What do Abraham Lincoln, Winston Churchill, Charlie Chaplin, Groucho Marx, and Thomas Edison have in common?
They were all proud wearers of bowties. And, frankly, so am I.
I like bowties. It was an interesting challenge to learn to tie them, and it takes an extra few minutes to get it right in the morning. They are fun to choose and fun to wear. I’m less likely to spill my soup on them. On a practical level, they may be a better choice than a long tie in patient settings since they are out of the way.
I am not expecting that a bowtie will make me inventive like Edison or a statesman like Lincoln or funny like Groucho. But I have noticed that when I wear a bowtie, people who may not say something to me when I am wearing a long tie will ask me about the bowtie or make a comment. Often the questions are about how you tie them. Sometimes people comment on the color or design. Most often people just smile and give me a thumbs-up or say something like, “That looks sharp.”
I suppose there may be hidden psychological messages in why some people wear bowties and why other people don’t. Why are they still so much a part of formal wear, for instance? Why do artists and professors and newscasters favor the distinctive style of a bowtie? When did long ties overtake them in popularity and why?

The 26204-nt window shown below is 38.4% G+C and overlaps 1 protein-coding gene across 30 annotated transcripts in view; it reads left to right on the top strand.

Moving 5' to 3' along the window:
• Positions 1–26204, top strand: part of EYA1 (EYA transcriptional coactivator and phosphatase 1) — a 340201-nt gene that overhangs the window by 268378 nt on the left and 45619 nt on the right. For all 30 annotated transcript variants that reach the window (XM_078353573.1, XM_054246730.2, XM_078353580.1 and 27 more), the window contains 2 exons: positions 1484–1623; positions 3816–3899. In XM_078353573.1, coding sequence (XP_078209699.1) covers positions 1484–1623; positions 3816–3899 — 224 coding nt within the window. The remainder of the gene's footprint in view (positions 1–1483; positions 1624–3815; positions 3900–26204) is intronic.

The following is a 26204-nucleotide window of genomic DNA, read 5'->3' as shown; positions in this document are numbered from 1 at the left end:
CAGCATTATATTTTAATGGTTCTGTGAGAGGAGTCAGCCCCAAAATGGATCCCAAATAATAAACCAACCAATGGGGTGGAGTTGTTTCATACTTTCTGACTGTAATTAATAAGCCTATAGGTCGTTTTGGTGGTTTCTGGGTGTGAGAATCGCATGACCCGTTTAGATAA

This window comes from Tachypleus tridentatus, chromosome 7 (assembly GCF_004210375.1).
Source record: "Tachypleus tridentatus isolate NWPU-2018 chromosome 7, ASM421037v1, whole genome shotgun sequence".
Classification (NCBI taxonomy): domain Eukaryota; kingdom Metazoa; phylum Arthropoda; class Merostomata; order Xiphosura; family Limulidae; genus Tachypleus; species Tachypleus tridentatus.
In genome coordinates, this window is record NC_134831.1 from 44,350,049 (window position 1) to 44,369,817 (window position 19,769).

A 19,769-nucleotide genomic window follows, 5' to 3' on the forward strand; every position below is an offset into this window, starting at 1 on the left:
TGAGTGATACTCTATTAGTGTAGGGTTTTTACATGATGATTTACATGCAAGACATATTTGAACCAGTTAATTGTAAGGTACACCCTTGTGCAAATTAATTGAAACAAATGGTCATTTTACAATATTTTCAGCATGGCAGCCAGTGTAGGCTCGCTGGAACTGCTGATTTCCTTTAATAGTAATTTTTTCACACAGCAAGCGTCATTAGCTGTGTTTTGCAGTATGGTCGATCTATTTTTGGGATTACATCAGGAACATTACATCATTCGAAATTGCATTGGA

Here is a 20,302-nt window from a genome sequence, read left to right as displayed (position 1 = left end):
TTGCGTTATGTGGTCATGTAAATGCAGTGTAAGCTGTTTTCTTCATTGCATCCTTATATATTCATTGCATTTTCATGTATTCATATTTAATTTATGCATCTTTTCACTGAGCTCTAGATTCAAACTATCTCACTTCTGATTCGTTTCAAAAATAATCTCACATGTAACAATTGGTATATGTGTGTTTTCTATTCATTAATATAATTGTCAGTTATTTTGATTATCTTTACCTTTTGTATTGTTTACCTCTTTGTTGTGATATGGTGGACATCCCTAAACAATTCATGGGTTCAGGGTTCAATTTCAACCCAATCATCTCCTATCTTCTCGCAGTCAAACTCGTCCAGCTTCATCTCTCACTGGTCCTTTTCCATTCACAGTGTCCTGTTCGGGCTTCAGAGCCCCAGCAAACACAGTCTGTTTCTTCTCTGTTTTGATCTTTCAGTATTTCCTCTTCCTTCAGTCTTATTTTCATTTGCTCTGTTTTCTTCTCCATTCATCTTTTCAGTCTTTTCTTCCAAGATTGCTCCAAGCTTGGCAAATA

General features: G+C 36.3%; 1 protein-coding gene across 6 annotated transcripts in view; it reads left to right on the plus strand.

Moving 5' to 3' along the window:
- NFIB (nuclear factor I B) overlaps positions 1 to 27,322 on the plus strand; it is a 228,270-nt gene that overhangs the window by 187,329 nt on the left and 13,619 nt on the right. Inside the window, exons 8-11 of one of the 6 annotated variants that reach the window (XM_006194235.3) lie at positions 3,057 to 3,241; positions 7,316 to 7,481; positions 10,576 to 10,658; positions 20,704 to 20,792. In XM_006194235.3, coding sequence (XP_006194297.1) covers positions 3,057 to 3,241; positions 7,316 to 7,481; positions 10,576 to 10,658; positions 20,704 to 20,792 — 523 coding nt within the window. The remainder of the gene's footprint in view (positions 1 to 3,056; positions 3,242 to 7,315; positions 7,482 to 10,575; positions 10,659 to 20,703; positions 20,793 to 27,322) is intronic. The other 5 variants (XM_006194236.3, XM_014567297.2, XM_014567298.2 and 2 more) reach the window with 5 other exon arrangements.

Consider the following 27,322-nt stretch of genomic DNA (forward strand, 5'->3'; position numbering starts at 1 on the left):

For me it’s simple, really. Like I said, they’re fun to wear. I like the way they prompt interaction with people to whom I might otherwise not get the chance to talk. They seem optimistic and positive in a world that is needful of both of those qualities.
When I put on a bowtie in the morning, I know that there will be new opportunities for interaction with the people around me. Smiles and laughter will be created. Stories will be exchanged, and people I don’t know might become acquaintances and even friends. A little more appreciation for the wonderful, colorful, and diverse world we share will brighten the outlook and put a little more joy into the forecast.
I doubt bowties will save the world. But they might enrich a moment with fun.
And that’s good enough for me.